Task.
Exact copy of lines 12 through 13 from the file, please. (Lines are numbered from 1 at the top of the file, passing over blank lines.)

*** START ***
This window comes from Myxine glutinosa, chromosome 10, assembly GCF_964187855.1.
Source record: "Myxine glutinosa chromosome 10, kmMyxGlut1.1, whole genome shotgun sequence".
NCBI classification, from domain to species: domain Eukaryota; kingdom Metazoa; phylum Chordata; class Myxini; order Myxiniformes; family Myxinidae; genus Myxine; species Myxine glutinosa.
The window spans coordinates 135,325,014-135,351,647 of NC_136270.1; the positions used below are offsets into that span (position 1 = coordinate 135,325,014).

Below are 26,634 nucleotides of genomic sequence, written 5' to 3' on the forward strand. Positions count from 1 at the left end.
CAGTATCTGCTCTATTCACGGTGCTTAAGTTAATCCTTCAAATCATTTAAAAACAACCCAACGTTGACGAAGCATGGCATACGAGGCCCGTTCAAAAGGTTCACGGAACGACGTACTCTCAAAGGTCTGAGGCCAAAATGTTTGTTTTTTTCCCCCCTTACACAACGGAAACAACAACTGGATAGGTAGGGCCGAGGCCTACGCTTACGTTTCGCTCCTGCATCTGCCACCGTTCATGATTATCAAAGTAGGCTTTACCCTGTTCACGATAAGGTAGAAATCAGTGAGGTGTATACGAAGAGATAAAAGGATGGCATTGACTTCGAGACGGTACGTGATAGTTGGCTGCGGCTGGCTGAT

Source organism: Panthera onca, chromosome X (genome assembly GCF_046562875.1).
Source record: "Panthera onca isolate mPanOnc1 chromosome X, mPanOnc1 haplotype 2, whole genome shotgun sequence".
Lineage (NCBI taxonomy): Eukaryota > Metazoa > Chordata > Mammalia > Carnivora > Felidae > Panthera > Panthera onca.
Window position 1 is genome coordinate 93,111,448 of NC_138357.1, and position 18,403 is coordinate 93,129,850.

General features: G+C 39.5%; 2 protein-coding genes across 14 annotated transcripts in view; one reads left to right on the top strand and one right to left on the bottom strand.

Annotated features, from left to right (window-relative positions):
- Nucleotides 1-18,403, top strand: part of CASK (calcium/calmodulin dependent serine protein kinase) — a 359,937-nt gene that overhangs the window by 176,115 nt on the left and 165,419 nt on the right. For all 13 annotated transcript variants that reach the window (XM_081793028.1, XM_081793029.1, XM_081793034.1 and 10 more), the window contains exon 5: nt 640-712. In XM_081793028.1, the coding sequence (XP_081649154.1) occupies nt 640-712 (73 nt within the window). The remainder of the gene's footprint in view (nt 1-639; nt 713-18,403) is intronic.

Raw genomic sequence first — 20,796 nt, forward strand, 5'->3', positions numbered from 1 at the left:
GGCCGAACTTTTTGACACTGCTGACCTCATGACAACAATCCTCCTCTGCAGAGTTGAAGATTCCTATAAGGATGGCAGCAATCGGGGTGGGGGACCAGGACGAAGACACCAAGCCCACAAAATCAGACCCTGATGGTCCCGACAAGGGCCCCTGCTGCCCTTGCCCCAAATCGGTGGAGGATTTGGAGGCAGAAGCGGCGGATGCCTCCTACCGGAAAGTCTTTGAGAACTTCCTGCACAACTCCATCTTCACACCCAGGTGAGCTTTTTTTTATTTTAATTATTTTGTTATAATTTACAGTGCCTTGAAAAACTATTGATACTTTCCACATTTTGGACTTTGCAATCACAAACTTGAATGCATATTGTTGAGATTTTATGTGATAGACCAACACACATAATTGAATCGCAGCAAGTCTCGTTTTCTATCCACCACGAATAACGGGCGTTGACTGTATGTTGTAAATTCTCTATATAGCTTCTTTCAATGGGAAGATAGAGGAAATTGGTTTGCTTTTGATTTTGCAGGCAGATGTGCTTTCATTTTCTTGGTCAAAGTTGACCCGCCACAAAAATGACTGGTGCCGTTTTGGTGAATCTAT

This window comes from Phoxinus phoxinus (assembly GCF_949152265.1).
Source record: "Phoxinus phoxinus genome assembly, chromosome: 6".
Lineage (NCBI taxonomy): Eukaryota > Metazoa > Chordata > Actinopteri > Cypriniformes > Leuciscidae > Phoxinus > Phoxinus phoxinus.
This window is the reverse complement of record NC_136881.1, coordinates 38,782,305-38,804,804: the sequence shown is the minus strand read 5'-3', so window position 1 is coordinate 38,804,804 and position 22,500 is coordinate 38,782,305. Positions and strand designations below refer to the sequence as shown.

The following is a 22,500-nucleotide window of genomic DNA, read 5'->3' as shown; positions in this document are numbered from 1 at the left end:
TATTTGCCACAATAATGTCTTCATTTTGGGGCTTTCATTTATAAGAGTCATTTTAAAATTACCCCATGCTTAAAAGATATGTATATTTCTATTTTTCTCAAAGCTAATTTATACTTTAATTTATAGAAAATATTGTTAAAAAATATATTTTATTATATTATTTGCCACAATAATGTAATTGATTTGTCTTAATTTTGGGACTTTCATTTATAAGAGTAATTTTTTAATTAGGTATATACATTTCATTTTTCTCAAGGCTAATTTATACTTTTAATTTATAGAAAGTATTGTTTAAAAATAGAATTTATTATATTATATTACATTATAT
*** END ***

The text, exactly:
Annotated features, from left to right (window-relative positions):
- Nucleotides 1-18,403, top strand: part of CASK (calcium/calmodulin dependent serine protein kinase) — a 359,937-nt gene that overhangs the window by 176,115 nt on the left and 165,419 nt on the right. For all 13 annotated transcript variants that reach the window (XM_081793028.1, XM_081793029.1, XM_081793034.1 and 10 more), the window contains exon 5: nt 640-712. In XM_081793028.1, the coding sequence (XP_081649154.1) occupies nt 640-712 (73 nt within the window). The remainder of the gene's footprint in view (nt 1-639; nt 713-18,403) is intronic.